OSSN - Ontology for Social Service Needs
The Ontology of Social Service Needs (OSSN) represents service provisioning from the perspective of a cognitive, goal-driven client to evaluate services based on how well they remove a client’s constraints and meet client needs.
Browse the OSSN here.
OSSN is grounded in real-life requests made by participants of a Housing First intervention program, resulting in 58 different goal types. Each goal is mapped to one or more basic human needs defined by Maslow’s Hierarchy, as inferred from the goal’s type, the motivation behind it, and the client’s demographics. Finally, as clients interact with service providers, three different types of goal orderings are required to capture goal ranking during the planning and execution phases. These include the client’s preferred order, Maslow’s Hierarchy order, and the practical order imposed by the logistical constraints of service providers.
The Ontology of Social Service Needs (OSSN) is an ontology of needs for human-like agents that interact with a social service provisioning system. The ontology is based on data about the types of requests made by social service clients in a real-life intervention program. Existing ontologies focus on the process of service delivery, categorizing services and resources to ensure an efficient assignment of services to incoming clients. The ontology allows for the evaluation of service provisioning from the client’s perspective. By identifying goals of clients and the services that satisfy them, it is possible to create a high-fidelity client emulation model for the purpose of social service evaluation.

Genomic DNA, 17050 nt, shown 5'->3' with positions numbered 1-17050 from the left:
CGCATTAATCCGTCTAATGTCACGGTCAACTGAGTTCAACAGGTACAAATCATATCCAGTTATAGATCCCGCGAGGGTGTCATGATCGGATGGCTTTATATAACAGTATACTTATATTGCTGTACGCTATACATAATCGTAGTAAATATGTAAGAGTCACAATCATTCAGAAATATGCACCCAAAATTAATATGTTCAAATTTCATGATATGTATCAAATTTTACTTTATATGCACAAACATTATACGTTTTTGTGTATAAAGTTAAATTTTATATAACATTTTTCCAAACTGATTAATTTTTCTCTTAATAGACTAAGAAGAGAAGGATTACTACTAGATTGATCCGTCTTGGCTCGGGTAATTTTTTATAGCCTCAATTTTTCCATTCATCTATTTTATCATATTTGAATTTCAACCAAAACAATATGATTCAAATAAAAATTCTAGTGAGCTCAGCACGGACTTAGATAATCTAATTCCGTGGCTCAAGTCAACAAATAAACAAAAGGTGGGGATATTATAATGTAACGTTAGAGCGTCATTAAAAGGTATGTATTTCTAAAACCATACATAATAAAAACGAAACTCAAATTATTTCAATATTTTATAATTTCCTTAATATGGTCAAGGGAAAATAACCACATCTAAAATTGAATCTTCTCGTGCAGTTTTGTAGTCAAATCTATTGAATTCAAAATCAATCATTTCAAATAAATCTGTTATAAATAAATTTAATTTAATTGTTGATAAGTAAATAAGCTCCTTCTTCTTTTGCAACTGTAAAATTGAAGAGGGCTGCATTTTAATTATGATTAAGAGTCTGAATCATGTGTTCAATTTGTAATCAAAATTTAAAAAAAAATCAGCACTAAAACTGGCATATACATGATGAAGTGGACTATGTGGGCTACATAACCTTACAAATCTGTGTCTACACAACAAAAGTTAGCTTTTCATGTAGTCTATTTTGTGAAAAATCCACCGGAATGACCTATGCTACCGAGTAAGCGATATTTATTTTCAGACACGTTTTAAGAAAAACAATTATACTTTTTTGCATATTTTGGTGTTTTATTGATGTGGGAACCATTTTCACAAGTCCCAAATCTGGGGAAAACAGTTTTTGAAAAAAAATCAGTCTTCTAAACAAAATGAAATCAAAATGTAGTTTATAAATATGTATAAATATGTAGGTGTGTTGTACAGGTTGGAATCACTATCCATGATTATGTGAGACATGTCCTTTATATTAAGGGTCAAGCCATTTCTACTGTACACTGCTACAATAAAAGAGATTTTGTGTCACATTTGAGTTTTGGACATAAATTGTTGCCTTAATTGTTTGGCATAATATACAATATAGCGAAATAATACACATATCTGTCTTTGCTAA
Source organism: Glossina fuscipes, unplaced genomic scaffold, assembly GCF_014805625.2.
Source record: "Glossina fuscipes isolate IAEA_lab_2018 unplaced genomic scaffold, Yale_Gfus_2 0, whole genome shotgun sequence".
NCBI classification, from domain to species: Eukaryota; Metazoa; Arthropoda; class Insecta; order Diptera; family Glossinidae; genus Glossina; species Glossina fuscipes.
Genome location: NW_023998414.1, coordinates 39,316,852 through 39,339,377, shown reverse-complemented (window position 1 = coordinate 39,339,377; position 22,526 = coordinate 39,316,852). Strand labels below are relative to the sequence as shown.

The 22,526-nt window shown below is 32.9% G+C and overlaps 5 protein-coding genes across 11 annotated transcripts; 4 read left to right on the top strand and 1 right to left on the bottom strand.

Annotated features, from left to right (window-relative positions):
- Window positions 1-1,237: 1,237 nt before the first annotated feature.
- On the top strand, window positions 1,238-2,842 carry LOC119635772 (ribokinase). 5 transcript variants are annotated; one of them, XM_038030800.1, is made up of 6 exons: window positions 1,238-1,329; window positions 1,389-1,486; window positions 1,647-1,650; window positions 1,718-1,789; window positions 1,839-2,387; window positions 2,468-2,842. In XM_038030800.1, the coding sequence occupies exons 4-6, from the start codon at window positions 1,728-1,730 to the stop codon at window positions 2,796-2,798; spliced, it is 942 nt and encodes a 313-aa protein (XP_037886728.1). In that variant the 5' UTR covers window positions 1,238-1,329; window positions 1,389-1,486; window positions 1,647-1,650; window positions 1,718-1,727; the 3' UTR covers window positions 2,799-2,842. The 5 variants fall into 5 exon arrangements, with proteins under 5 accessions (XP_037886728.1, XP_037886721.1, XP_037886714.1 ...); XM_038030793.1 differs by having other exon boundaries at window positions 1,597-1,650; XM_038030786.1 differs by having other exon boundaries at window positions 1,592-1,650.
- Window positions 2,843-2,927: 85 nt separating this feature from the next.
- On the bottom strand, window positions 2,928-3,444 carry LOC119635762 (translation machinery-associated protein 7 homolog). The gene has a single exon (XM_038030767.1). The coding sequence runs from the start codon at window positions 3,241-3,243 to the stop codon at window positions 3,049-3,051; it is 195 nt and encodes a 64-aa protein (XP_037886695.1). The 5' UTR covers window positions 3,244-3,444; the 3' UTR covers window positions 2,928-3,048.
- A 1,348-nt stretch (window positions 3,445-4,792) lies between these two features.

The ontology is developed using the ontology engineering method. Ontology engineering is a systemic way of constructing and evaluating an ontological representation of a domain. First, motivating scenarios are identified to define the scope and objectives the ontology is meant to resolve. Second, a set of informal competency questions ore defined which the ontology should answer. Third, an ontology is constructed that represents knowledge required to answer identified competency ques- tions. Finally, the informal competency questions are translated into formal competency questions using the terminology and formal language that allows for the automation of querying identified questions. The work presented here represents the ontology in OWL syntax. The SPARQL query language is used to represent formal competency questions, with a complete evaluation in